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PVS - dynamic Disk Management System
detailed Informations

The Present Situation while Processing Sequential Datasets

Due to the large dasd capacity, available nowadays, is seems to be usefull, to store sequential datasets on dasds und to hold multiple generations of a dataset. Under VSE resp. z/VSE this is only possible with a substantial effort, as A solution for these problems offers PVS - the dynamic disk management system.

Structure and function of PVS

The user defines, which dasds or dasd areas are to be controlled by PVS. These areas are called pools. Any number of pools may be specified, each with up to 16 areas. A pool can be accessed by a single or multiple real or virtual cpus concurrently.

PVS owns a unique catalog, in which all controlled, sequential datasets are entered. The datasets may be controlled by expiration date and/or number of generations.

PVS must be initialized during IPL in any partition. After initialisation, the partition is free again. PVS uses the vendor exits from the operating system to become active. Thus PVS gets control while a dasd file is opened or closed, if "end of extent" occurs and while end of task processing is performed.

Output of Sequential Dasd Datasets
Whether a sequnial output file is to be managed by PVS is specified by a specification of a relative start track of one in the EXTENT statement. Besides, PVS becomes active, if no EXTENT Statement is specified.

PVS needs a POOL Name for the allocation of the area for the output dasd file. Optionally, the pool name can be specified globally or explicitly in the EXTENT statement. In the latter case, the pool name is written in the place of the volser specification in the EXTENT statement.

PVS manages the usage of the pool areas by itself. Therefore, it can add the missing start track and size to an EXTENT statement or can add an EXTENT statement if none was specified to the DLBL statment. Thus, the annoying changing of these JCL statements can be omitted.

Optionally, an output dataset can be handled as a "single file" - that means, there is always onle one edition of this dataset - or as a "generation file" - which means, any number of editions of a dataset may be retained (under z/OS this is handled as a "generation-data-group" / GDG).

In the case of a GDG output, PVS supplements the file-id (44 characters in length) in its last 4 to 6 positiions by the generation numer in the form "G#" followed by a two to four numeric number indicating the generation of the dataset (G#01 to G#9999). Each new output of such a dataset increments the generation number by one. Each dataset holds the generation number assigned to it as long as it exists. The highest possible genration number is 9999.

Each dataset written to a pool is managed by PVS dynamically, that means, without any preceeding definition in the PVS catalog.

Optionalle, additional specifications may be made for a dataset. Either system wide or specificalle to this dataset. Those specifications may be the size of the first extent, (primary extent) the size and the number of the sequence extents as well as the expriation date and the nbr of generations to be retained.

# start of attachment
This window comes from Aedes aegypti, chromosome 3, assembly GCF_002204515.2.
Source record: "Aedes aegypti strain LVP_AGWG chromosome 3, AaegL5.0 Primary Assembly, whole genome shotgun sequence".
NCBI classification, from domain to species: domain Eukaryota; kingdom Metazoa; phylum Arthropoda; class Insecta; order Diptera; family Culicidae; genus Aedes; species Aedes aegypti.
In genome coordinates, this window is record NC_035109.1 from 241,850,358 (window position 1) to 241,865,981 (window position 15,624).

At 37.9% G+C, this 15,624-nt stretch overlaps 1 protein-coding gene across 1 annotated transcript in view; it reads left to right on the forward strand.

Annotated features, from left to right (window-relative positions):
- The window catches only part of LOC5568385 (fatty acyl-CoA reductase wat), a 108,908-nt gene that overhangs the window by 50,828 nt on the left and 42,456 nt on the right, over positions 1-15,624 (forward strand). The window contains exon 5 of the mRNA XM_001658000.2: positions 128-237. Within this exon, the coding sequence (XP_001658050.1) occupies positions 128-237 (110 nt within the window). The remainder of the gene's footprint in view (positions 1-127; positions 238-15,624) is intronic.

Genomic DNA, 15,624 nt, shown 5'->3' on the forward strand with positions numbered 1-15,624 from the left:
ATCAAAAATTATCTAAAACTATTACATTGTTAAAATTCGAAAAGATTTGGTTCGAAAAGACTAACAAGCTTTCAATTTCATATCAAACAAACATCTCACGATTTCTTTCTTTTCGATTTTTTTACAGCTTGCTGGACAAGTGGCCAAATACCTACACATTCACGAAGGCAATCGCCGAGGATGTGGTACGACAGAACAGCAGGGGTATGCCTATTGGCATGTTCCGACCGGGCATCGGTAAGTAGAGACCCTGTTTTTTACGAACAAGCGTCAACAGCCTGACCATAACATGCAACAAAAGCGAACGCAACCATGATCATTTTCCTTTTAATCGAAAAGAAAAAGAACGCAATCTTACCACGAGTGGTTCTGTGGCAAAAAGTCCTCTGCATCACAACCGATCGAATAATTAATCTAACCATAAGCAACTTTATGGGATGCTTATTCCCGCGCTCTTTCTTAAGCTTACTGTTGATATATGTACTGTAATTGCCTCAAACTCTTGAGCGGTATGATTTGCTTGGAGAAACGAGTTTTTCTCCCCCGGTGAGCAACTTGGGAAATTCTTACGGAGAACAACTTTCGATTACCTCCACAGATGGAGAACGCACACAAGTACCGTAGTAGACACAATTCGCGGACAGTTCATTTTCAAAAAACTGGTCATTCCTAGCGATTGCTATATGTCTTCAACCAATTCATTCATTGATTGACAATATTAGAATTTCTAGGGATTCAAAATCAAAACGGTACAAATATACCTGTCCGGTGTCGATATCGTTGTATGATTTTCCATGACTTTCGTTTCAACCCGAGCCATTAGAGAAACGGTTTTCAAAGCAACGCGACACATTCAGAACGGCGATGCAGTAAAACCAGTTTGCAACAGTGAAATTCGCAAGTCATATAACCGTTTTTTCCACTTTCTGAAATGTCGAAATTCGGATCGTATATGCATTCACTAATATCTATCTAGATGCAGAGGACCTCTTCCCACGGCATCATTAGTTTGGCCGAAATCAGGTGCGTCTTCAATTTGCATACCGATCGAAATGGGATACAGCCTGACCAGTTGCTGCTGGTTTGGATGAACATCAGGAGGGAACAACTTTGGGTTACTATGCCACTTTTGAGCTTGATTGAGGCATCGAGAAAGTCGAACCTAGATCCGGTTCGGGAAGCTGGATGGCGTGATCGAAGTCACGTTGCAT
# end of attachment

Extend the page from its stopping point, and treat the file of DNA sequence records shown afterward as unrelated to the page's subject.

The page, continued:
When closing an output dataset, PVS releases the excessive dasd space, not needed for the file. This area may be immediately used by another file.

Only when a "normal" end of task is reache, all datasets created by this task are permanently entered to the PVS catalog. If there is an abnormal end of task, even the already closed datasets are deleted and the dasd space is released.

Input of a Sequential Dasd Dataset
With the open of a sequentila input dataset PVS becomes unconditionally active.

PVS checks, if the input dataset, only specified by a DLBL statement, is registered in its catalog. If yes, PVS completes the DLBL statement by one or more EXTENT statements. If necessary, an assignment is also build to the appropriate dasds.

If the input dasd has multiple generations (GDG), PVS selects usually the latest generation. Ofcourse, the user can specify a specific (generation nnnn) or relative (latest generation -n) generation in the DLBL statement.

Backup of the User Datas
PVS owns a flxible tool to backup the user data stored in one or more pools. The backup medium is always a tape or cartridge. Due to the high capacity of 30 GB and more, a restore of even a small file may take substantial time, as the tape must be read sequentilly to positition it to this file.

For this reason, PVS creates an index file while backing up the user data, which holds the physical position of each file on the tape. This file may be stored as a dasd dataset or as a sequence file on the backup tape or even both.

In the case of a restore, PVS can position the backup tape quickly to the required position to perform the desired restore.

Advantages of PVS
Since PVS is a new development, the hardware and software standards valid today could be respected.

PVS does not support ISAM and direct access datasets, as those are mostly converted by the operating system to VSAM datasets.

As nowadays dasd units usually own an own cache storage, PVS uses the regular VTOC without any indexing. Thus the overhead for I/Os and cpu time is avoided.

PVS has a transfer program to convert the catalog of other disk management systems into a PVS catalog.

Systemintegrity in PVS
PVS uses the vendor exits of VSE. Thus only official interfaces of the operating system are used.

Maintenance and Development of PVS
PVS is developed and maintained in Germany. The manuals are available in German and English language. verfügbar.

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